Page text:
Note: Everything you read in this series from here on may ruin TV for you forever. Once you know how a TV show works, you may start to see the underpinnings, spot the glaring errors, and see when an episode veers off course. You may end up throwing popcorn at the screen instead of sitting back to enjoy the show.
You’ve been warned.
Plot is the name we give to the mechanics of how a story plays out… and it really is far more mechanical than most people realize, especially in mainstream TV. How does it work?
Engaging TV episodes start by showing or stating a problem the main character needs to solve. Whether the main character witnesses the problem rearing its ugly head or not, it’s a given he’ll know about it shortly after the opening credits roll.
And notice I said ‘needs to solve’ and not ‘wants to solve.’ If there isn’t a need right up front, there soon will be. But since this need has emotional overtones, I’ll talk more about that when we discuss story.
Next, the character will encounter a stumbling block, something that keeps him from finding a solution that will stick. In most TV episodes, this stumbling block will look insurmountable until…
The character changes how he views the problem. This will almost always come about because of new information he’s given, information that changes the way he sees the problem.
From there, the character knows the problem can be solved, but he’ll have to work for it. Whether that means shooting it out with bad guys, owning up to shortcomings, or squaring off for a good argument will depend on the show and its genre.
Somewhere along the way, the character’s problem will echo in other parts of his life, thus giving birth to subplot. A personal stake or a parallel problem at home adds depth to the episode and gives the audience a peek into the character’s personal life, a reminder that this character isn’t just a larger-than-life hero, but a human being with problems just like the ones we ourselves face.
At the end of the episode, a short scene shows the audience that:
- all is well and things are back to normal, or
- the character still has work to do, but nothing life- or ego-threatening, so we don’t need to see him deal with it.
And that’s it, a TV episode in a nutshell. It’s almost like math…
- a character, plus
- a problem, leads to
- a need to solve the problem, but
- a stumbling block, leads to
- a difficulty in finding a solution, until
- the character changes his perspective, and
- the problem is solved.
From these few simple rules comes the plot of every TV episode ever written… and yet to be written. Once it’s fleshed out with dialogue, incidental actions, and story is brought into play, it will (hopefully) keep an audience riveted to their screen until the final credits.
Earlier I made a distinction between a character wanting to solve a problem and needing to solve it and this is where story comes in. If the character needs to find a solution, emotional engagement increases for the audience. Imagine one character who wants a Mercedes vs. another who needs transportation so he can get to work or he’ll lose his job and thereby everything he’s worked for his whole life. Which would you care about more?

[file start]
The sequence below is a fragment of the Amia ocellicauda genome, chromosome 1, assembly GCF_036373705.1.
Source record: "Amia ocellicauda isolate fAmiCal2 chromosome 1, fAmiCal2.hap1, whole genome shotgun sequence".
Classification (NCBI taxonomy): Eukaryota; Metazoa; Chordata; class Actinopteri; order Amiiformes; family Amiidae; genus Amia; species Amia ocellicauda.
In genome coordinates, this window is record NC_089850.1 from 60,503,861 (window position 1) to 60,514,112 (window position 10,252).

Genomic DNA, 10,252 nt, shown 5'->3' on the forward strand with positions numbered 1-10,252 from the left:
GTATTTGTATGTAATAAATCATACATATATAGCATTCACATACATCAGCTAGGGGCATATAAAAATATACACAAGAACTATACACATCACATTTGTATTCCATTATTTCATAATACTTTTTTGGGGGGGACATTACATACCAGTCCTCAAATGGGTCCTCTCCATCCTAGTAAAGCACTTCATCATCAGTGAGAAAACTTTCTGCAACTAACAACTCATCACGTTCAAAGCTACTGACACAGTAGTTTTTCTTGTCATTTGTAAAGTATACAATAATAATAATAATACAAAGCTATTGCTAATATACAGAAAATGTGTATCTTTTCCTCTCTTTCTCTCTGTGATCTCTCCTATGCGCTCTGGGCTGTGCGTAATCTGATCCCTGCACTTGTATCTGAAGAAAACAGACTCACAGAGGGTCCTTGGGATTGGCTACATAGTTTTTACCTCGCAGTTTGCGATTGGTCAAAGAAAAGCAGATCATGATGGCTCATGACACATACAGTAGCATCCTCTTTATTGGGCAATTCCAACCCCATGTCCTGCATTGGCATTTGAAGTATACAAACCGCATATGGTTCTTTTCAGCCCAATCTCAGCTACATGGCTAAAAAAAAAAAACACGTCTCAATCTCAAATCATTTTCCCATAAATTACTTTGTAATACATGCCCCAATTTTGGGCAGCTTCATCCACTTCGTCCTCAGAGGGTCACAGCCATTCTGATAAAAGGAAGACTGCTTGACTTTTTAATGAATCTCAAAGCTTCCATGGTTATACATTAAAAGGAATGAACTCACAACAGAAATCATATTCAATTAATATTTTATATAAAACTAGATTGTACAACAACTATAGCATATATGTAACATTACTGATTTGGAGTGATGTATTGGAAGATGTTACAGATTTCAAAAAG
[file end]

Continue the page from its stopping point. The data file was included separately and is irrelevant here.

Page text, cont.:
Story is what gets us emotionally involved with a character and it hinges on one thing: do we, as audience members, give a damn what happens to the character and whether or not he solves his problem? There are some characters we love and others we love to hate and for an episode to work, it doesn’t matter whether we’re rooting for someone or hoping like hell he’ll fail. Both are engaging emotionally.
The series that did this best was M*A*S*H… once it stopped trying to be campy. This came about at the end of the final episode of season three. All through this episode, Abyssinia, Henry, we knew Henry was going home. They drank all night, played jokes on each other, and had fun. It was ‘business’ as usual until Radar stumbles into the OR the next day—without a mask; he’s obviously upset—and announces that the plane carrying Henry home was shot down. Henry was dead and suddenly we all started taking this show seriously. The war was suddenly real. How real? This episode aired 42 years ago and I’m tearing up just writing this paragraph.
But the interesting thing about M*A*S*H was that Hawkeye could be either the hero or the anti-hero and we still got sucked in. There are countless episodes casting him as the hero, so I’ll let you do your own research for that angle, but…
Hawkeye as anti-hero is illustrated in season eleven, episode four (The Joker is Wild) in which Hawkeye and BJ have a contest to see who can pull the most memorable practical joke. Hawkeye becomes the villain when the pranks turn nasty. We watch him squirm as he tries to avoid being BJ’s victim while also taking flak for bad taste. He tries to convince everyone these weren’t his pranks, but no one’s buying it. And in the end we love it when he loses to BJ. Why? Because it turned out that the best pranks of all were the ones never pulled.
So there you have it. Plot is a mechanical set of circumstances wherein a character tries to solve a problem. And story is the emotional involvement growing from whether or not we want the character to succeed or fail as he stumbles through the plot toward a solution.